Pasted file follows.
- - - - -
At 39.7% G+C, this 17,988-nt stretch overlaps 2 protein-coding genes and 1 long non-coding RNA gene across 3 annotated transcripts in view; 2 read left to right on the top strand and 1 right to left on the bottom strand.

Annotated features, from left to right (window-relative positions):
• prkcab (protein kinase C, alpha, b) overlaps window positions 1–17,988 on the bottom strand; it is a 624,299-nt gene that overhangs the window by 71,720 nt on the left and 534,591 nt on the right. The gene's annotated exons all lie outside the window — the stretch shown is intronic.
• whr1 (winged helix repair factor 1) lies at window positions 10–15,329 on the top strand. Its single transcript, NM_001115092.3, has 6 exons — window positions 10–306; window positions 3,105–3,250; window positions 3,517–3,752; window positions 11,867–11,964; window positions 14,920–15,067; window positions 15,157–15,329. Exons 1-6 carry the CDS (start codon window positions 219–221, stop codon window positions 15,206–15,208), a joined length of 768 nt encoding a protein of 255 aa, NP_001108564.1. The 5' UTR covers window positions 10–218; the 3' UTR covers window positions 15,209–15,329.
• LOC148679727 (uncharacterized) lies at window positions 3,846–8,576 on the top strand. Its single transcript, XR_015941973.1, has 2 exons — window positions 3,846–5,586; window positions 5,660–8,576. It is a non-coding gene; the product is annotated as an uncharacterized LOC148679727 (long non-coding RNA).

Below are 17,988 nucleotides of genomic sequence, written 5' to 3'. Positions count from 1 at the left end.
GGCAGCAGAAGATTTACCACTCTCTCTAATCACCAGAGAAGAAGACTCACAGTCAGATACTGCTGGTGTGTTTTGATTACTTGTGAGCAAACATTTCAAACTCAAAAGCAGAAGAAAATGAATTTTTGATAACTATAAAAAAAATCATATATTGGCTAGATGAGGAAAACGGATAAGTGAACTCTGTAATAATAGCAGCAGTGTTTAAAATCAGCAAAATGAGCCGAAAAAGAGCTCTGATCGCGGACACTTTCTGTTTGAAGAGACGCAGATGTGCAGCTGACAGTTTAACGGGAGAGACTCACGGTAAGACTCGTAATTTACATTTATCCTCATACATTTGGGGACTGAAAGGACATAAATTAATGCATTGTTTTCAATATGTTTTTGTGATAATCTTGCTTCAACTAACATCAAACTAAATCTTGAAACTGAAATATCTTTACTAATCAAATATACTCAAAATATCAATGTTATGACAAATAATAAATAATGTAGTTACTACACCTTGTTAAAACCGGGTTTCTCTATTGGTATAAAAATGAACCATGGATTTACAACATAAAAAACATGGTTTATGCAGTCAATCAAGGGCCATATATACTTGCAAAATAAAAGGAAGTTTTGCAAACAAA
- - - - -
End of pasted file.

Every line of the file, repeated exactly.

At 39.7% G+C, this 17,988-nt stretch overlaps 2 protein-coding genes and 1 long non-coding RNA gene across 3 annotated transcripts in view; 2 read left to right on the top strand and 1 right to left on the bottom strand.

Annotated features, from left to right (window-relative positions):
• prkcab (protein kinase C, alpha, b) overlaps window positions 1–17,988 on the bottom strand; it is a 624,299-nt gene that overhangs the window by 71,720 nt on the left and 534,591 nt on the right. The gene's annotated exons all lie outside the window — the stretch shown is intronic.
• whr1 (winged helix repair factor 1) lies at window positions 10–15,329 on the top strand. Its single transcript, NM_001115092.3, has 6 exons — window positions 10–306; window positions 3,105–3,250; window positions 3,517–3,752; window positions 11,867–11,964; window positions 14,920–15,067; window positions 15,157–15,329. Exons 1-6 carry the CDS (start codon window positions 219–221, stop codon window positions 15,206–15,208), a joined length of 768 nt encoding a protein of 255 aa, NP_001108564.1. The 5' UTR covers window positions 10–218; the 3' UTR covers window positions 15,209–15,329.
• LOC148679727 (uncharacterized) lies at window positions 3,846–8,576 on the top strand. Its single transcript, XR_015941973.1, has 2 exons — window positions 3,846–5,586; window positions 5,660–8,576. It is a non-coding gene; the product is annotated as an uncharacterized LOC148679727 (long non-coding RNA).

Below are 17,988 nucleotides of genomic sequence, written 5' to 3'. Positions count from 1 at the left end.
GGCAGCAGAAGATTTACCACTCTCTCTAATCACCAGAGAAGAAGACTCACAGTCAGATACTGCTGGTGTGTTTTGATTACTTGTGAGCAAACATTTCAAACTCAAAAGCAGAAGAAAATGAATTTTTGATAACTATAAAAAAAATCATATATTGGCTAGATGAGGAAAACGGATAAGTGAACTCTGTAATAATAGCAGCAGTGTTTAAAATCAGCAAAATGAGCCGAAAAAGAGCTCTGATCGCGGACACTTTCTGTTTGAAGAGACGCAGATGTGCAGCTGACAGTTTAACGGGAGAGACTCACGGTAAGACTCGTAATTTACATTTATCCTCATACATTTGGGGACTGAAAGGACATAAATTAATGCATTGTTTTCAATATGTTTTTGTGATAATCTTGCTTCAACTAACATCAAACTAAATCTTGAAACTGAAATATCTTTACTAATCAAATATACTCAAAATATCAATGTTATGACAAATAATAAATAATGTAGTTACTACACCTTGTTAAAACCGGGTTTCTCTATTGGTATAAAAATGAACCATGGATTTACAACATAAAAAACATGGTTTATGCAGTCAATCAAGGGCCATATATACTTGCAAAATAAAAGGAAGTTTTGCAAACAAA